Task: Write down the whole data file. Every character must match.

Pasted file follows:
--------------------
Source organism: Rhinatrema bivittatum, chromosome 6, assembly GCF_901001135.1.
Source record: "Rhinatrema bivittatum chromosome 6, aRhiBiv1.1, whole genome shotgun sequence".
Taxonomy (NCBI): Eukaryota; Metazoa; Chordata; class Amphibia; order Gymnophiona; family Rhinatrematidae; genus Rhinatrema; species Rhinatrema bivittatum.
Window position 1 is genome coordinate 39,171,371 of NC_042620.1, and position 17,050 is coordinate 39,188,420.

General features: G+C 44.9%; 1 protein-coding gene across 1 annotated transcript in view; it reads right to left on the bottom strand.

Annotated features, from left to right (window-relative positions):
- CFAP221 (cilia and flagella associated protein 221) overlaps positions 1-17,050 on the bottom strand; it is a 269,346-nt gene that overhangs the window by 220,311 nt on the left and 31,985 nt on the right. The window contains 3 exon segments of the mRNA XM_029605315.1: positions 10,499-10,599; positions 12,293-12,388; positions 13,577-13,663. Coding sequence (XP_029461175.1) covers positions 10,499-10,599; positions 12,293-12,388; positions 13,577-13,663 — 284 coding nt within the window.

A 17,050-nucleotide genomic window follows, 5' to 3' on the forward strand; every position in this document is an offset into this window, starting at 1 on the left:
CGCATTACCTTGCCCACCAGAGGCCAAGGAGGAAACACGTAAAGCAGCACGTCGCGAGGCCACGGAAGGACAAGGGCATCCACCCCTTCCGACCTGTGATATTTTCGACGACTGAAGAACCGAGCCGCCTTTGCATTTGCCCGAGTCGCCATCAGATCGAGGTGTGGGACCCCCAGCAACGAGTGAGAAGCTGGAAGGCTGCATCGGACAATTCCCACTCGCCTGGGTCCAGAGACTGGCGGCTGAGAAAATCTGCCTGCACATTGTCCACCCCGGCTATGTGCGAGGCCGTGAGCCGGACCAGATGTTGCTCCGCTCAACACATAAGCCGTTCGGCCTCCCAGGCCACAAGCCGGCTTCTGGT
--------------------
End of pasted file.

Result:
Source organism: Rhinatrema bivittatum, chromosome 6, assembly GCF_901001135.1.
Source record: "Rhinatrema bivittatum chromosome 6, aRhiBiv1.1, whole genome shotgun sequence".
Taxonomy (NCBI): Eukaryota; Metazoa; Chordata; class Amphibia; order Gymnophiona; family Rhinatrematidae; genus Rhinatrema; species Rhinatrema bivittatum.
Window position 1 is genome coordinate 39,171,371 of NC_042620.1, and position 17,050 is coordinate 39,188,420.

General features: G+C 44.9%; 1 protein-coding gene across 1 annotated transcript in view; it reads right to left on the bottom strand.

Annotated features, from left to right (window-relative positions):
- CFAP221 (cilia and flagella associated protein 221) overlaps positions 1-17,050 on the bottom strand; it is a 269,346-nt gene that overhangs the window by 220,311 nt on the left and 31,985 nt on the right. The window contains 3 exon segments of the mRNA XM_029605315.1: positions 10,499-10,599; positions 12,293-12,388; positions 13,577-13,663. Coding sequence (XP_029461175.1) covers positions 10,499-10,599; positions 12,293-12,388; positions 13,577-13,663 — 284 coding nt within the window.

A 17,050-nucleotide genomic window follows, 5' to 3' on the forward strand; every position in this document is an offset into this window, starting at 1 on the left:
CGCATTACCTTGCCCACCAGAGGCCAAGGAGGAAACACGTAAAGCAGCACGTCGCGAGGCCACGGAAGGACAAGGGCATCCACCCCTTCCGACCTGTGATATTTTCGACGACTGAAGAACCGAGCCGCCTTTGCATTTGCCCGAGTCGCCATCAGATCGAGGTGTGGGACCCCCAGCAACGAGTGAGAAGCTGGAAGGCTGCATCGGACAATTCCCACTCGCCTGGGTCCAGAGACTGGCGGCTGAGAAAATCTGCCTGCACATTGTCCACCCCGGCTATGTGCGAGGCCGTGAGCCGGACCAGATGTTGCTCCGCTCAACACATAAGCCGTTCGGCCTCCCAGGCCACAAGCCGGCTTCTGGT